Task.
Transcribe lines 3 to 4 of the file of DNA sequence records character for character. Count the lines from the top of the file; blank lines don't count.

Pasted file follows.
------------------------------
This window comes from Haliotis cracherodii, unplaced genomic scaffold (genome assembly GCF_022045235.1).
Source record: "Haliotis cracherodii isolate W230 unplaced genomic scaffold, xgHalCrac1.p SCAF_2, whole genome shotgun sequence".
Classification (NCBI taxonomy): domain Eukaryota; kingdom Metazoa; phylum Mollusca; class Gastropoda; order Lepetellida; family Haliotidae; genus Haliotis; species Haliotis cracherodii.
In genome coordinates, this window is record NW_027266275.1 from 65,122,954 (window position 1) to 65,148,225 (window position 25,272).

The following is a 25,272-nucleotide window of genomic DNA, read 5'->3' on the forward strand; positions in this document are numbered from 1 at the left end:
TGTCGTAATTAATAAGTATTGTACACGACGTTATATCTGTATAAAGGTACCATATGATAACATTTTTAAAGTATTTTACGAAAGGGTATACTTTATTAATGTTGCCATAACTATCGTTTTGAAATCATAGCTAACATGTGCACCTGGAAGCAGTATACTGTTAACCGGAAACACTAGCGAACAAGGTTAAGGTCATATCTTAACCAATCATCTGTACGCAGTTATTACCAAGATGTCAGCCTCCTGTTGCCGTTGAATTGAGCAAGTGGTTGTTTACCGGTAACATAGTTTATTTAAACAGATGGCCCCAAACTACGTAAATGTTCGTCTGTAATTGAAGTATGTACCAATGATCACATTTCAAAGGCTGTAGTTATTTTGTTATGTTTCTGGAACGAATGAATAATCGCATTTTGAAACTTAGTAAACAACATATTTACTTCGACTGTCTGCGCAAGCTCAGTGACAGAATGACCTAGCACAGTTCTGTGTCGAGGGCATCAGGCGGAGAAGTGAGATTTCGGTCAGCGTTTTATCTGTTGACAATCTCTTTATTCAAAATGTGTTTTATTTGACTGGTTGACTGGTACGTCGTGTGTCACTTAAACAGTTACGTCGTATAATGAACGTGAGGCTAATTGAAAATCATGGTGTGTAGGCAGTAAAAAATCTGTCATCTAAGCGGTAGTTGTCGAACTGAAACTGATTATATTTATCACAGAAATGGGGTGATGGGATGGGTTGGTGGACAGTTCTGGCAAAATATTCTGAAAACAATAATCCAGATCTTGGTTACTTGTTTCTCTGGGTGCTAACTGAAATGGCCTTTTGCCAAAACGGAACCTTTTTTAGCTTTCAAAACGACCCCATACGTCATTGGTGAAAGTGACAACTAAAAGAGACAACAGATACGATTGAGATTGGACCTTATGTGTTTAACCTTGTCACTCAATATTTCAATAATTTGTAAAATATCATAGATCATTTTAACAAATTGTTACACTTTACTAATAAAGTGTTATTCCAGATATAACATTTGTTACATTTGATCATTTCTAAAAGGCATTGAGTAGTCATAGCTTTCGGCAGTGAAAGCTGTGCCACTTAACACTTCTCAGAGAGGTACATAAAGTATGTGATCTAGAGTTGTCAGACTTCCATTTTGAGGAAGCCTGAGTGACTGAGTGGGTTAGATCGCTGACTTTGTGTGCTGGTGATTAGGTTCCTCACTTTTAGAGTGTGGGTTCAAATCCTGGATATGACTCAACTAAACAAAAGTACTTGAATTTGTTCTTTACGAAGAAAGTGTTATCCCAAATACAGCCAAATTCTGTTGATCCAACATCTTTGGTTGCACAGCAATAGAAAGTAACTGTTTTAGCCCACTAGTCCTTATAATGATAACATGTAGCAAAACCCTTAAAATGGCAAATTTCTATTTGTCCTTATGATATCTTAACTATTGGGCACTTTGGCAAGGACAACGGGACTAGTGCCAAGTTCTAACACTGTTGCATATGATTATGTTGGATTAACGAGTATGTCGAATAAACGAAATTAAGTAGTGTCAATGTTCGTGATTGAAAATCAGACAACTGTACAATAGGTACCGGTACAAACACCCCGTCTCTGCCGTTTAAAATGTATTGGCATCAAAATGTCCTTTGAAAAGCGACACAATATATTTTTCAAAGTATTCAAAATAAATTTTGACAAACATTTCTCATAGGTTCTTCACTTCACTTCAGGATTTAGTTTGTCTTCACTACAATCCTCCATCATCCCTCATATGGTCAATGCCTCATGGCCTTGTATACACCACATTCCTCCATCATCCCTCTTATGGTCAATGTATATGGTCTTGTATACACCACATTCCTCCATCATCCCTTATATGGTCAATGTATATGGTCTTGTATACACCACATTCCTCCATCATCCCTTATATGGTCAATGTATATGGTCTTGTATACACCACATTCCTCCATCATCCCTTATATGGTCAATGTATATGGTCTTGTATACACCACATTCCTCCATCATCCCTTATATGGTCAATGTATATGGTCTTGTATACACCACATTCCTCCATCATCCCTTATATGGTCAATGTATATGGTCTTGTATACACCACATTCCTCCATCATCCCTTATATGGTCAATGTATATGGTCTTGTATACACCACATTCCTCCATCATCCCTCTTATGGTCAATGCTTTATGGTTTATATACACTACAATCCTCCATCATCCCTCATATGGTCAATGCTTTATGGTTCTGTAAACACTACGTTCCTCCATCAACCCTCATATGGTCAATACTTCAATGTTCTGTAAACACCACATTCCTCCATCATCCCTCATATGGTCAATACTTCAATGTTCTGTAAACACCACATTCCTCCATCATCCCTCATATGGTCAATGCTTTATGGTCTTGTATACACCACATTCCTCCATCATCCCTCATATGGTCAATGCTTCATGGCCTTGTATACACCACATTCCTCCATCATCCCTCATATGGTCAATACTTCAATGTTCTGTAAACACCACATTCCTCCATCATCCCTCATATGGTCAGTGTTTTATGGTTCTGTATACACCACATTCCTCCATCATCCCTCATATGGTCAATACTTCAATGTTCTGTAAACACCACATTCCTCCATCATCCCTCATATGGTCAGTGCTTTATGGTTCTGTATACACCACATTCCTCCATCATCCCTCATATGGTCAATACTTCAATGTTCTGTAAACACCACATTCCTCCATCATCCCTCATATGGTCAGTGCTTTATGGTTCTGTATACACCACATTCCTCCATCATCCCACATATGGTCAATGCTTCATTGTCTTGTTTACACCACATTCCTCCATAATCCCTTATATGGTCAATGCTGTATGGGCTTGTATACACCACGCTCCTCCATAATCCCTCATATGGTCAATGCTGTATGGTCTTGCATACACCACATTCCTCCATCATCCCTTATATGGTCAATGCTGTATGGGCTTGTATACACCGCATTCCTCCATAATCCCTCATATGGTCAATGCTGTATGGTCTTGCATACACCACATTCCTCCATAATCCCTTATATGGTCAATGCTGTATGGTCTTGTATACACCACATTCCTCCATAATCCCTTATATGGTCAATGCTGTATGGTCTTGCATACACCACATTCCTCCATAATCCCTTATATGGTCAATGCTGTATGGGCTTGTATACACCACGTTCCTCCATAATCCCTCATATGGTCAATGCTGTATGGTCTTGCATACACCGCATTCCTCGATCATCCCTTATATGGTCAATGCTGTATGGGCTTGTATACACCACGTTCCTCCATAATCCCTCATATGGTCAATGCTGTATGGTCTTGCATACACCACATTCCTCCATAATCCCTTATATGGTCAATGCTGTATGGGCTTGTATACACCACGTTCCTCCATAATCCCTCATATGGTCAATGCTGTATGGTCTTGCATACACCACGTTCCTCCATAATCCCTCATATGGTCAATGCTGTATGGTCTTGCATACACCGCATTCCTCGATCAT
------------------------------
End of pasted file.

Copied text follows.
Classification (NCBI taxonomy): domain Eukaryota; kingdom Metazoa; phylum Mollusca; class Gastropoda; order Lepetellida; family Haliotidae; genus Haliotis; species Haliotis cracherodii.
In genome coordinates, this window is record NW_027266275.1 from 65,122,954 (window position 1) to 65,148,225 (window position 25,272).